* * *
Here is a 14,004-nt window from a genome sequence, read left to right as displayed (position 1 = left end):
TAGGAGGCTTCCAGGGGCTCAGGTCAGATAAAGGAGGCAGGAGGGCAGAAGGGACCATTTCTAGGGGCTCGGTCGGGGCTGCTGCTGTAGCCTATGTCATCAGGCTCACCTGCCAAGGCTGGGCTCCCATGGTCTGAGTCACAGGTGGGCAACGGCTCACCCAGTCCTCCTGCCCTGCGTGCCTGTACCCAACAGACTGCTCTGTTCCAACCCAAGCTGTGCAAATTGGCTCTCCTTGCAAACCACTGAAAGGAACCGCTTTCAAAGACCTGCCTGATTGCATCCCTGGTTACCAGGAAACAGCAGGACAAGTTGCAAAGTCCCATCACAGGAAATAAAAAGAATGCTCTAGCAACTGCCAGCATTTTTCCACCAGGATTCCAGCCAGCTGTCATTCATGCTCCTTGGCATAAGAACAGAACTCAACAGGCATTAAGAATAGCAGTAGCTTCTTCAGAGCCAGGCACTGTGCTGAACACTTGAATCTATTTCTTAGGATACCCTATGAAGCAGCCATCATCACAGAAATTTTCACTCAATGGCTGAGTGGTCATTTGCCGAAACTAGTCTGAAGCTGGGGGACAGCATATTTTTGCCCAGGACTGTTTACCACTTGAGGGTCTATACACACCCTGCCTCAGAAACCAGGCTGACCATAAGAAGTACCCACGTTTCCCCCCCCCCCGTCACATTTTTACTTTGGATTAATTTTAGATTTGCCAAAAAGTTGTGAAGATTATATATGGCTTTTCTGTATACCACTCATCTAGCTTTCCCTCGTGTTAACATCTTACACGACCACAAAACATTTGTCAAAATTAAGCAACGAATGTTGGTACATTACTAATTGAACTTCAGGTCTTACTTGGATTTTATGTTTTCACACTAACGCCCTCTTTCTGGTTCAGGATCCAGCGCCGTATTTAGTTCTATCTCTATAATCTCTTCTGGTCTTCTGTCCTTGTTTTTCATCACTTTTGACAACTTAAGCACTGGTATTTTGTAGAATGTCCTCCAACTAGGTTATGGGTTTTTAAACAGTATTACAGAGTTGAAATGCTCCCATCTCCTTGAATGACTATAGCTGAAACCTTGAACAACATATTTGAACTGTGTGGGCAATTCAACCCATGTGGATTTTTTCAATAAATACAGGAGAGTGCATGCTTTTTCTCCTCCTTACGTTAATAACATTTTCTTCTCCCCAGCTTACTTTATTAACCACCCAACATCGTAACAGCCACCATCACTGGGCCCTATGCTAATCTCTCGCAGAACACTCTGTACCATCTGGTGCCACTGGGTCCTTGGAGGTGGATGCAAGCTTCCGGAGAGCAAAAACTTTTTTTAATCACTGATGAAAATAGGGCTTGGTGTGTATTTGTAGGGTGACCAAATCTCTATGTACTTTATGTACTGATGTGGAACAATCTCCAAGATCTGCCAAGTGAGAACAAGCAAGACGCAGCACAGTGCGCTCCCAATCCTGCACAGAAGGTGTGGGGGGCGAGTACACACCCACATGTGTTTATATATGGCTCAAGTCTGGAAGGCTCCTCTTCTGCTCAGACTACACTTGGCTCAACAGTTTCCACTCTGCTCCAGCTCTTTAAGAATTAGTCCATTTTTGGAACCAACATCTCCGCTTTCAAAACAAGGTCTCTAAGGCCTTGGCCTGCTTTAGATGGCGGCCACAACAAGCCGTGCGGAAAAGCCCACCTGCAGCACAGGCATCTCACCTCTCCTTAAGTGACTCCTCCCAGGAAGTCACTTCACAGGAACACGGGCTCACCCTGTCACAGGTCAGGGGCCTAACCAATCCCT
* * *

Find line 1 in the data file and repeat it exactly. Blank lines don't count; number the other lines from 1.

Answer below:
Here is a 14,004-nt window from a genome sequence, read left to right as displayed (position 1 = left end):